Best friends Cal and Barney are down and out in Chinatown. In the America of 1939, they are trapped by invisible barriers created by racial prejudice. With no jobs and no real homes, it's only their wizardry with a basketball that's let them survive this long.
That same skill suddenly flings a door open to fame and fortune when a professional basketball team, the Dragons, invites them to join the team. Soon they're barnstorming across America and taking on all comers—from local amateurs to other professional teams like the Harlem Globetrotters.
On that long, difficult road, they must battle rowdy teams and their even rougher fans on makeshift courts. Cal, aka Flash, and the team must also overcome terrible weather, crumbling highways, and their own disintegrating car. As the tour starts to fall apart, the tension between Cal and the team's jealous captain comes to a head. Suddenly Cal must choose between loyalty to his teammates and the pursuit of his own celebrity.
Inspired by the pioneering professional Chinese American basketball team the Hong Wah Kues, Newbery Honor author Laurence Yep re-creates a colorful era of barnstorming basketball and leads readers through the heartache and glory of the dragon road.
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Laurence Yep has been fascinated with tales of sibling rivalry from the day he was born. His older brother, Tom, chose his name Laurence—after a saint who died a particularly gruesome death. Laurence has been trying to get even ever since. Laurence Yep now lives in Pacific Grove, California, with his wife and is one of children's literature's most respected authors. His award-winning titles include Newbery Honor Books Dragonwings and Dragon's Gate.From School Library Journal:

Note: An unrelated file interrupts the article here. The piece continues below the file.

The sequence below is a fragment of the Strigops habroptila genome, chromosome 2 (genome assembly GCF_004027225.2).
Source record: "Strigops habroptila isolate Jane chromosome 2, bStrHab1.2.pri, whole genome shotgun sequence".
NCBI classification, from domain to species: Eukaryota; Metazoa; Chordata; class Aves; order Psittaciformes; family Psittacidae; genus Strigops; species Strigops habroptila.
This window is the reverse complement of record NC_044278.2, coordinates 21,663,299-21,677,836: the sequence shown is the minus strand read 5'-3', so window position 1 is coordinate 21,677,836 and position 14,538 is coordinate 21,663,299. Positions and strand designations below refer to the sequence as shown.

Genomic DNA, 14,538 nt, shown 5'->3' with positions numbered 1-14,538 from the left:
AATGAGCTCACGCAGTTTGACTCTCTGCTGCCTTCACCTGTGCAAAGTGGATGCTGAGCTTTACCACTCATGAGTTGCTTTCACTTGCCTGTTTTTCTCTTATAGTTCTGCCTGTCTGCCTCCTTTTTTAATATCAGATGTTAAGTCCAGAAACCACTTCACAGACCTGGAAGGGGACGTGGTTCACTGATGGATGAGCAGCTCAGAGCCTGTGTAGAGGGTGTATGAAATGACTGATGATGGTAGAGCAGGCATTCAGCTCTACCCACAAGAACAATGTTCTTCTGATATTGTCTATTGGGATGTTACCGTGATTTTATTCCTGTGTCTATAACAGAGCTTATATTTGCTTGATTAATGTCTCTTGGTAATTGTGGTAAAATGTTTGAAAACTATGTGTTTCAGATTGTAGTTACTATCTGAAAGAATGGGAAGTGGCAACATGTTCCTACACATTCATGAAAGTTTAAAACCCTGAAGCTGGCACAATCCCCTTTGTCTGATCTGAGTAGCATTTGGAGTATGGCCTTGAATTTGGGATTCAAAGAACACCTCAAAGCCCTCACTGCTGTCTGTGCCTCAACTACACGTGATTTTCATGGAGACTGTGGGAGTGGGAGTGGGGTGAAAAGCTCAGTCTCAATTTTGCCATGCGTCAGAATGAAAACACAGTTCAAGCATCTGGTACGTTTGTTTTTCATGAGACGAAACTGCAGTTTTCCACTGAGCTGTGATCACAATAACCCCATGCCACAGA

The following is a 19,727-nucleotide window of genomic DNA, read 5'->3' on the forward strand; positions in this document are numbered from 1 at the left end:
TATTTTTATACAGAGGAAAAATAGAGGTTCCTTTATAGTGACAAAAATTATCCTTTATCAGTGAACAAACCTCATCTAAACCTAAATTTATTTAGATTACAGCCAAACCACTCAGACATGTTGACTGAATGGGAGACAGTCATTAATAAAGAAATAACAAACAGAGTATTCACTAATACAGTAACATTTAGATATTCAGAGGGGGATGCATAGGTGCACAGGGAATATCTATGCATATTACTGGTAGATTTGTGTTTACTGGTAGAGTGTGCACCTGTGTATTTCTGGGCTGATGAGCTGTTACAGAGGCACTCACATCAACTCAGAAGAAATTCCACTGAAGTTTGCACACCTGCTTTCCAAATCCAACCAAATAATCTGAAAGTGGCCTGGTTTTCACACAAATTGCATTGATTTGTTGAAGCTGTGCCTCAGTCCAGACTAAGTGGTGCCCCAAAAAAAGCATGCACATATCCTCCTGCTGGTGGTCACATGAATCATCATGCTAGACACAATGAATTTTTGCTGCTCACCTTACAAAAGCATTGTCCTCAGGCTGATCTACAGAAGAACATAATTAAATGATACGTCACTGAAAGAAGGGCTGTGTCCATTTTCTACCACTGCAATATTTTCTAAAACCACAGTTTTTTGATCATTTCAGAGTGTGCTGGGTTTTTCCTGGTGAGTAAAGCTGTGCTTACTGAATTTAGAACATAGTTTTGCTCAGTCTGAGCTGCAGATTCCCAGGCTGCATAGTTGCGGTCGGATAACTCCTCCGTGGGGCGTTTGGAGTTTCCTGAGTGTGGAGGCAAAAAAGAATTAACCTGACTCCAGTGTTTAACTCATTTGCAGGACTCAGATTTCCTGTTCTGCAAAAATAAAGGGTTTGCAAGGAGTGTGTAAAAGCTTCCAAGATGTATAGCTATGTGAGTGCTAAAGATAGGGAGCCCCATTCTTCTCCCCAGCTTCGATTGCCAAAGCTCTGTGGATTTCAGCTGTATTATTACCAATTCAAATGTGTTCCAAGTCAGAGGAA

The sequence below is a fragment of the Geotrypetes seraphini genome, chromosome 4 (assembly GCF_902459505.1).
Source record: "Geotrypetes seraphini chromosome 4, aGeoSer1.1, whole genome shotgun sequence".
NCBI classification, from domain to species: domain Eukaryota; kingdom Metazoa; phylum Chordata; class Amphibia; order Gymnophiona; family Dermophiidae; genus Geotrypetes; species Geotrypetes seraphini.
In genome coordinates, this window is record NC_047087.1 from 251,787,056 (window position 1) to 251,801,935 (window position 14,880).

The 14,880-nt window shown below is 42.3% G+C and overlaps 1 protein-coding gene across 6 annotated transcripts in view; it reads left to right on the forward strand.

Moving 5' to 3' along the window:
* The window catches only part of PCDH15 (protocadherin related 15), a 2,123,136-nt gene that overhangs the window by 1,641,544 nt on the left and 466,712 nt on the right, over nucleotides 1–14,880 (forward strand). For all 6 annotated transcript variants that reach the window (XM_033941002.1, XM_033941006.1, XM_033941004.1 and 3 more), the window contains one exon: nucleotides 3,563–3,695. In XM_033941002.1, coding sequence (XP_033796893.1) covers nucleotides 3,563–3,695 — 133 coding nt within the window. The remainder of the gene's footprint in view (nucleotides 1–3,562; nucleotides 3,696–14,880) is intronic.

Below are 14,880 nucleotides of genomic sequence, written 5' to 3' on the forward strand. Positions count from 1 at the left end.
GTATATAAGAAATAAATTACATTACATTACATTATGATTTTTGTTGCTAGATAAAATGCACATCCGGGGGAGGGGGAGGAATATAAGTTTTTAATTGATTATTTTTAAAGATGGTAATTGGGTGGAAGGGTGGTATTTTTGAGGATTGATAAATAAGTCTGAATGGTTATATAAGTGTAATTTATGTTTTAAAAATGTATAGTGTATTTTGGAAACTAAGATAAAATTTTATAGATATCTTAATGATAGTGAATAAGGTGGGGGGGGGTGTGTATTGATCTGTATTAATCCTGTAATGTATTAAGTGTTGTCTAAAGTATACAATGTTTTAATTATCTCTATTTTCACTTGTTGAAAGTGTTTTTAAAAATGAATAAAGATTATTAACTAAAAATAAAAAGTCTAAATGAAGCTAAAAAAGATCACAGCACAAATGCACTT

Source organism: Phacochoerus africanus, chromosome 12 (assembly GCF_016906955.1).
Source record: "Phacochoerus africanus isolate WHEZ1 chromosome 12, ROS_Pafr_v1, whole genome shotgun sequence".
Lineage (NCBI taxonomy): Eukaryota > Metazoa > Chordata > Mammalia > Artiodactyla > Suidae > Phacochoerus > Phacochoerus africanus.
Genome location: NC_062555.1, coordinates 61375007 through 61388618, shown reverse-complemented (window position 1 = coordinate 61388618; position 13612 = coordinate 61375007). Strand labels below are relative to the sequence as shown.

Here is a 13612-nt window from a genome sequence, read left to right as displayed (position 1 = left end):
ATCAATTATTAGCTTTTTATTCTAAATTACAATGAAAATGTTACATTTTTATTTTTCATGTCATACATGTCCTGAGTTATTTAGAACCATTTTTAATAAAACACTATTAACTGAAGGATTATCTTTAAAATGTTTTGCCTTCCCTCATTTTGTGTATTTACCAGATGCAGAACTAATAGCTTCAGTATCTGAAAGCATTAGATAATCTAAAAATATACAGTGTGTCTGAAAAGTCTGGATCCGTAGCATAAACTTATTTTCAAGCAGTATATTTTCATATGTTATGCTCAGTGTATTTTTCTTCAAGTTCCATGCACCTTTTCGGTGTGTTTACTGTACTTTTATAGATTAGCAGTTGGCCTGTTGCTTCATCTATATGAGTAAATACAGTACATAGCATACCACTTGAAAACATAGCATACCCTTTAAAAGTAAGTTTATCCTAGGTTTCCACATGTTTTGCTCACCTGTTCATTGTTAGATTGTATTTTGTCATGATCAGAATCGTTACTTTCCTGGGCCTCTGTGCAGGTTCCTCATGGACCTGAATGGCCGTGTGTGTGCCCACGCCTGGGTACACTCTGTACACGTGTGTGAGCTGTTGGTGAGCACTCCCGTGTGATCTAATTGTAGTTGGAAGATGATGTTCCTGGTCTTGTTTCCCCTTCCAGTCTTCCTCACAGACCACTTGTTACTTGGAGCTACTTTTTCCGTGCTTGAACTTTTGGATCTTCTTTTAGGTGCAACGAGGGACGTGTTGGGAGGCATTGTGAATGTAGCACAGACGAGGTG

Grade 5 Up—As a person of Chinese ancestry who dares to venture beyond the confines of his own ethnic enclave, Calvin "Flash" Chin, a recent high-school graduate, finds the America of 1939 to be a dangerous place. Persuaded by a couple of fast-talking recruiters to join a barnstorming basketball team composed entirely of Chinese Americans, he leaves the safety of San Francisco's Chinatown to travel with his teammates to small towns throughout the West, playing against the local talent. The stories that Calvin has heard of violence against previous generations of Chinese workers are never far from his mind, and he learns firsthand that unthinking, knee-jerk hostility toward all outsiders is still very much a part of the American landscape. Prejudice both crude and subtle is pervasive, as is the threat of violence. Neither the natural beauty of the land nor the joy of athletic competition ever completely dispels the atmosphere of menace. Calvin, straddling two cultures, draws comfort and solace from his heritage even as he explicitly rejects the spirit of interconnectedness that animates his elders' worldview. Readers with a taste for sports history will enjoy the fact-based account of the hardscrabble existence of Depression-era barnstorming teams. A worthy addition to this important series.—Richard Luzer, Fair Haven Union High School, VT
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Book Description HarperCollins, 2008. Library Binding. Book Condition: New. Bookseller Inventory # DADAX0060275219
Book Description HarperCollins, 2008. Library Binding. Book Condition: New. Bookseller Inventory # P110060275219
Book Description HarperCollins. LIBRARY BINDING. Book Condition: New. 0060275219 New Condition. Bookseller Inventory # NEW6.0013604